Are you considering efforts to reduce the electricity cost in your plant? Do you require extra power for a plant upgrade, but without having to change the existing electrical supply?

If you answered ‘Yes!’, then you will appreciate this NEW series on power factor correction.

In this informative 2-part read, we begin by outlining what power factor is. In the second article, we will discuss power factor correction and how it is performed to achieve a maximum power factor of 1 (unity).

What is the Power Factor?

The power factor is a ratio between the true/active power (kW) and the total apparent power (kVA) that is consumed by an AC electrical equipment, or a complete electrical installation.

It is used to measure how efficiently electrical power is converted to useful work output. Under ideal conditions, a value of 1 represents maximum efficiency, and anything less than that requires more power to perform the actual task.

A power factor of 0.8 represents more losses in the system and will ultimately cost the consumer more. If a power factor is less than 1, the ‘missing’ power is referred to as reactive power (kVAR). Reactive power is required to provide a magnetising field that is needed for motors and other inductive loads. An improvement in the power factor will significantly reduce losses since they are proportional to the square of the current.

The power factor is expressed in two ways:

1. Power Factor (pf) = Active power (kW) / the total power (kVA)
2. The cosine of the angle (j) between the useful power and the total power.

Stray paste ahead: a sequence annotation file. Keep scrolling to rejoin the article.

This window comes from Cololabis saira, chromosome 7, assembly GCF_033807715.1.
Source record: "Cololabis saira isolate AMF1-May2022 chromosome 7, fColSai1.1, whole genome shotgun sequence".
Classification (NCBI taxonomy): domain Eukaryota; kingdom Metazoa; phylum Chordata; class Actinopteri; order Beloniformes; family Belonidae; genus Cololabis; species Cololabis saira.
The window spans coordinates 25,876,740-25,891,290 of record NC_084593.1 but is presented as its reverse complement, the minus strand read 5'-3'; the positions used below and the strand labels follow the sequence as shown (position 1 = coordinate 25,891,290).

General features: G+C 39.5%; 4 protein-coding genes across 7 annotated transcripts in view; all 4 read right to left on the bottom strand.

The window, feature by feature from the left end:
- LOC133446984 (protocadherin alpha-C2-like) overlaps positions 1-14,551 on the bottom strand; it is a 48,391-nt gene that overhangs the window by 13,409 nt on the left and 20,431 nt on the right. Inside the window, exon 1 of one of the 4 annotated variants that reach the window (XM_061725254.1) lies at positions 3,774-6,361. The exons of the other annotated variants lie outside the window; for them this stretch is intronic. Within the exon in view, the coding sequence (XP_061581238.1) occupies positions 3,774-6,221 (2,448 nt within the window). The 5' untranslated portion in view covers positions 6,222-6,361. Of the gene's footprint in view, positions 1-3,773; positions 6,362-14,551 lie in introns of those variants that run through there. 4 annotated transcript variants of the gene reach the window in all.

pf = cos(j) The above diagram represents the power triangle.

The Beer Analogy

Beer is used to explain the power factor. As seen in the image below, the beer represents the active power (kW). This is the useful power, which is the energy that performs the actual work.

The foam is the reactive power (kVAR) and represents the wasted or lost power. It is the energy that is produced but is not doing any work. Depending on the application, the result of this energy is either heat or vibration.

The mug represents the apparent power (kVA) which is the total amount of power that is being delivered by the utility. What are the Sources of Reactive Power?

• Motors
• Power transformers
• Welding machines
• Electric arc furnaces
• Inductors
• Lighting ballasts

Why Improve the Power Factor?

The following are the benefits of improving the power factor in your plant:

1. Reduction in the electricity bills.
2. Allows for there to be extra KVA available from the existing supply.
3. Reduction in I2R losses in transformers and distribution equipment.
4. Reduction in the voltage drop experienced.
5. Equipment lifespan will be extended as the electrical burden on cables and electrical components will be reduced.

Learn more

In the next article, we discuss how to perform power factor correction.

Can’t wait until then?

CHAT to us, we can offer you the best technical advice on our range of solutions for power factor correction and energy management solutions.